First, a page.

The appeal and efficacy of text messaging is demonstrated across age, sociodemographic status, and cultures [33,34]. Of note, text messaging interventions can appeal to, connect with, and achieve positive health outcomes for the most difficult-to-reach communities including those that do not connect with traditional health services [35,36]. Due to the ease of tailoring text messaging interventions, programs can be delivered in multiple languages, locations, and cultural versions to ensure relevance and appropriateness for a wide range of populations [32,37].

Although text messaging may be considered relatively expensive to deliver due to “per text message” costs and short code fees, text messaging programs are cheaper to develop: The cost of the average commercial health app (the consumer expected standard of app) is around US $425,000, and higher costs are generally associated with better design, resulting in higher engagement [2]. Furthermore, text messaging can be received at no cost to the end user regardless of phone type, capacity, or data access. Where needed, reply messaging can be charged back to the program to ensure no cost to the recipient and therefore reduce engagement barriers. There is little recognition of the ongoing upkeep and maintenance needed for other digital tools; for example, smartphone apps require updates for every operating system update. These maintenance and development costs have had a negative impact on the business cases for these tools.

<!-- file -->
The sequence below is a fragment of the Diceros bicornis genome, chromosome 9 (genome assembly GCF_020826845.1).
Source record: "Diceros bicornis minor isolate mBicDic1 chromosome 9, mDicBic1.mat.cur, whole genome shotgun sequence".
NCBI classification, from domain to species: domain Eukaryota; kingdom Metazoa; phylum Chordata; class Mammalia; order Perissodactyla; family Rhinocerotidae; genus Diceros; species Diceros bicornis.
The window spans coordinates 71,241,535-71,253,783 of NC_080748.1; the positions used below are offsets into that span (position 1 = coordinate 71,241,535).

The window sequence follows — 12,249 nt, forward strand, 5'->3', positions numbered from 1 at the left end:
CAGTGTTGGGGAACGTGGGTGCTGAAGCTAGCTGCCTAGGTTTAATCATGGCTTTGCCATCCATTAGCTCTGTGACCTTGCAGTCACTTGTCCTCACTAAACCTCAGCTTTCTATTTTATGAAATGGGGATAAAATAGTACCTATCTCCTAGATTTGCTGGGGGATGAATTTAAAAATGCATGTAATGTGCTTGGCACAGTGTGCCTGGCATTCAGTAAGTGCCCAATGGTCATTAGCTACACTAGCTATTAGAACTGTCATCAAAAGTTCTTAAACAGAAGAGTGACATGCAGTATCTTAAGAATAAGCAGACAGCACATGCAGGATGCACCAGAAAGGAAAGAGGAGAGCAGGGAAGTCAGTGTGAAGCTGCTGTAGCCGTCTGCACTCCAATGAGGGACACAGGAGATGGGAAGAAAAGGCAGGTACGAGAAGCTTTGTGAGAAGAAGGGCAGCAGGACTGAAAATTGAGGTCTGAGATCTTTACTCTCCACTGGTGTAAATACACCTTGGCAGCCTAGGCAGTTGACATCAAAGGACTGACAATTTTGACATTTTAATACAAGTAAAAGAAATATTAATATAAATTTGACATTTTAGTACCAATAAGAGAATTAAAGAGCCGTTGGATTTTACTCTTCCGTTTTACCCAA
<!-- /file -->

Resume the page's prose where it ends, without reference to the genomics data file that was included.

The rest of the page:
The uptake of text messaging in developing countries suggests opportunities in resource-poor settings where expensive technology and internet access is lacking [38]. There is already evidence of the potential health uplift in developing countries where text messages have been utilized in smoking cessation, antenatal, diabetes, and retroviral interventions as well as communication with health workers [39-41].